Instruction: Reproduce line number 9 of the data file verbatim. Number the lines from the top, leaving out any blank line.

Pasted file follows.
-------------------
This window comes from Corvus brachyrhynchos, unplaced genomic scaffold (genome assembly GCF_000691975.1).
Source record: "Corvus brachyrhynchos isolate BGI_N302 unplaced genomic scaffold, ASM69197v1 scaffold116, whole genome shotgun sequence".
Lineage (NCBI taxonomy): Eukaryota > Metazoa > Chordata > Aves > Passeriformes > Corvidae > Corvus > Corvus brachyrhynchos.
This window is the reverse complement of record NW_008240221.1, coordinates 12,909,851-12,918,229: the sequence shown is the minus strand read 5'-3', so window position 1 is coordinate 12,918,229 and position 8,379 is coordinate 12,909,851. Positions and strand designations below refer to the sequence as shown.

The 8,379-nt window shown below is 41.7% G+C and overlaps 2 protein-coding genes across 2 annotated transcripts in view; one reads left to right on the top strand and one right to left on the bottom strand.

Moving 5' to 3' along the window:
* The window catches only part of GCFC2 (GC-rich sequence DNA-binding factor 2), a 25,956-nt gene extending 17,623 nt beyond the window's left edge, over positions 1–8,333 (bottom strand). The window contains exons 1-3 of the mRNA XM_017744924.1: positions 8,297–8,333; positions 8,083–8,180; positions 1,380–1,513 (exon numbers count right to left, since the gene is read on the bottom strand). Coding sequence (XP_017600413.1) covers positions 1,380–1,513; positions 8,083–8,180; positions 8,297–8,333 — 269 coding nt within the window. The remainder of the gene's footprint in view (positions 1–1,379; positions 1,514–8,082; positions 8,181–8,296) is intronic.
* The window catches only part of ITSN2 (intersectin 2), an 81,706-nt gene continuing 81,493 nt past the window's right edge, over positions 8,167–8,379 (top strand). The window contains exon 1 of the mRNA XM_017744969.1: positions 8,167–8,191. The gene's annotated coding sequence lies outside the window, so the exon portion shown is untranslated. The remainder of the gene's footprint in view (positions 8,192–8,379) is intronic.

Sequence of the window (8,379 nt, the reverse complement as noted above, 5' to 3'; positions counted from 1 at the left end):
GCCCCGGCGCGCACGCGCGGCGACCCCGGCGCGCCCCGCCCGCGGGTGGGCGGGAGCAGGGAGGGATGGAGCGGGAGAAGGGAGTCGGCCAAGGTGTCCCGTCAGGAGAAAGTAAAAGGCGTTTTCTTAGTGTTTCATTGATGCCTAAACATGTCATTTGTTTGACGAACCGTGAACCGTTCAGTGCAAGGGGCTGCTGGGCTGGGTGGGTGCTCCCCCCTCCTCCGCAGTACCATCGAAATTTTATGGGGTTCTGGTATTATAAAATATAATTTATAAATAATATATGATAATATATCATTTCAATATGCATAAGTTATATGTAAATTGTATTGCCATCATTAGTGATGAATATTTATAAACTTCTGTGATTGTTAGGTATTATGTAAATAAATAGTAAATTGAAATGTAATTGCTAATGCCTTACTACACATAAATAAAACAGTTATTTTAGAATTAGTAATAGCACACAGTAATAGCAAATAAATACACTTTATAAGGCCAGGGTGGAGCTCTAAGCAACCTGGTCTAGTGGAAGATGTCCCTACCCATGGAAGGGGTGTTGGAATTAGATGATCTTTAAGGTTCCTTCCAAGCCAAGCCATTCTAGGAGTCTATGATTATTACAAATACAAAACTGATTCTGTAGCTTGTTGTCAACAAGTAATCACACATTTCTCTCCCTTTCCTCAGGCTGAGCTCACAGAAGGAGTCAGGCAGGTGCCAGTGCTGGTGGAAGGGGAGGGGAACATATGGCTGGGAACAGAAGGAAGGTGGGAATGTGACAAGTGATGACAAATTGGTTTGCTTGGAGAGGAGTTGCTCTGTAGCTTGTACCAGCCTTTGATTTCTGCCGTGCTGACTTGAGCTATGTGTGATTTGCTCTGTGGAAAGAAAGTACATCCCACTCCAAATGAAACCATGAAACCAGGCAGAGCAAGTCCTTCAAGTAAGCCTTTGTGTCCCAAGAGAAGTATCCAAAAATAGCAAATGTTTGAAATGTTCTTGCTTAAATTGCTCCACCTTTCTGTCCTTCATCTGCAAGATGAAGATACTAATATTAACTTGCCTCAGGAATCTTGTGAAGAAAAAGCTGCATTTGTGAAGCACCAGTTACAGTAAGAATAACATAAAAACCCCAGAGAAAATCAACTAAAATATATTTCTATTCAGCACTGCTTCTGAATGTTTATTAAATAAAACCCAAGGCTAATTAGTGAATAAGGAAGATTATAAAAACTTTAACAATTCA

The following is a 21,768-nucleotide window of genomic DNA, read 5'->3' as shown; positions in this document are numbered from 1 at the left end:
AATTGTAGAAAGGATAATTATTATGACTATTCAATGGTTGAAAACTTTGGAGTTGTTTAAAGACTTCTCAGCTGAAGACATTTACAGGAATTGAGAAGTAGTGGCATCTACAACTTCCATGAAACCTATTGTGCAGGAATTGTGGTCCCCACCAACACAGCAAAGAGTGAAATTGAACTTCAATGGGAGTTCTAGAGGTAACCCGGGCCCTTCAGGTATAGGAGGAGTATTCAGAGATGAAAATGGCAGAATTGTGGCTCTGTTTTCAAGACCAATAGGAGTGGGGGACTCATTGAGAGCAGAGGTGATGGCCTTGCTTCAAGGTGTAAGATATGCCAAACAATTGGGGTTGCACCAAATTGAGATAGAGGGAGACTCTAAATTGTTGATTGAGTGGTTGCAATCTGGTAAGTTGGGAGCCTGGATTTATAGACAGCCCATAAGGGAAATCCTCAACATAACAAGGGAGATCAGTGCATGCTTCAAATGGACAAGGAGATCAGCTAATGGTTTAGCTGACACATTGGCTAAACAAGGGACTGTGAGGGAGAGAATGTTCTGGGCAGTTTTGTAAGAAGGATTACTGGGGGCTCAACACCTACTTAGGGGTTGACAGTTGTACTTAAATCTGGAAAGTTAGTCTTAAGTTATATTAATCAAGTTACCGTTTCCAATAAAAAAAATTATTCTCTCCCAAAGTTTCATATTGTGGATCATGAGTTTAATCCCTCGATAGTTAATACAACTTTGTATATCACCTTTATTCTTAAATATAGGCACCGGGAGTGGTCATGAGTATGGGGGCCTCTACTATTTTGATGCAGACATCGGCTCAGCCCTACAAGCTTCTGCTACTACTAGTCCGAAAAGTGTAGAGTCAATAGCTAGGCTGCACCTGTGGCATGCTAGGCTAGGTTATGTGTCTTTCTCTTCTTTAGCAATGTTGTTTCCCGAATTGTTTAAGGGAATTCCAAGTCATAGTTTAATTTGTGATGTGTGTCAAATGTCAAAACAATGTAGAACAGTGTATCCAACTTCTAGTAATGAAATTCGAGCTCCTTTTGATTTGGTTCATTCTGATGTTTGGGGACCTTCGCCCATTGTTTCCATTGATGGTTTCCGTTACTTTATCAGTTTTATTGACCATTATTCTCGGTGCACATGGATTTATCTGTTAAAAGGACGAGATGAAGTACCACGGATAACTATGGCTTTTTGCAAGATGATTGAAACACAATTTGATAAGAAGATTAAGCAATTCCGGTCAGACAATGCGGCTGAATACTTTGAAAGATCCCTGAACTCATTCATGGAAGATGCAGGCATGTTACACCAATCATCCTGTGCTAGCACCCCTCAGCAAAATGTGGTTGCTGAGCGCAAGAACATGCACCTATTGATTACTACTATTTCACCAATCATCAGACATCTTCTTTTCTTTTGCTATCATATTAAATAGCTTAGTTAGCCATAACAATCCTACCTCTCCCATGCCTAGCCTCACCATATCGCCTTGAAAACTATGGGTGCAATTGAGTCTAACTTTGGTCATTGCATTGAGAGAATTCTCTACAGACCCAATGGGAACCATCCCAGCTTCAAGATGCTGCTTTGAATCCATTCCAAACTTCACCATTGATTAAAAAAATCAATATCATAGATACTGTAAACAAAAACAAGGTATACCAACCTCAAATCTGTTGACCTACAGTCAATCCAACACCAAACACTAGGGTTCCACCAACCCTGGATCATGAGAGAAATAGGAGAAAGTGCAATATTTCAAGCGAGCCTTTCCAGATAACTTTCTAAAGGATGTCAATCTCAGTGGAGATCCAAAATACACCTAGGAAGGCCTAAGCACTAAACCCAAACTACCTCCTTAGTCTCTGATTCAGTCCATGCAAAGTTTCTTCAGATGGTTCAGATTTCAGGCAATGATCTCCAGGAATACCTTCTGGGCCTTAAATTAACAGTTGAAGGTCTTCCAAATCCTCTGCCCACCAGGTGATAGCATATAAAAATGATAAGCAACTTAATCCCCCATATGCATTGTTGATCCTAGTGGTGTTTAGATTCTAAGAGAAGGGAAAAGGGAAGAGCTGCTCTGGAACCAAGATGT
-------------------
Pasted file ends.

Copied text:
Sequence of the window (8,379 nt, the reverse complement as noted above, 5' to 3'; positions counted from 1 at the left end):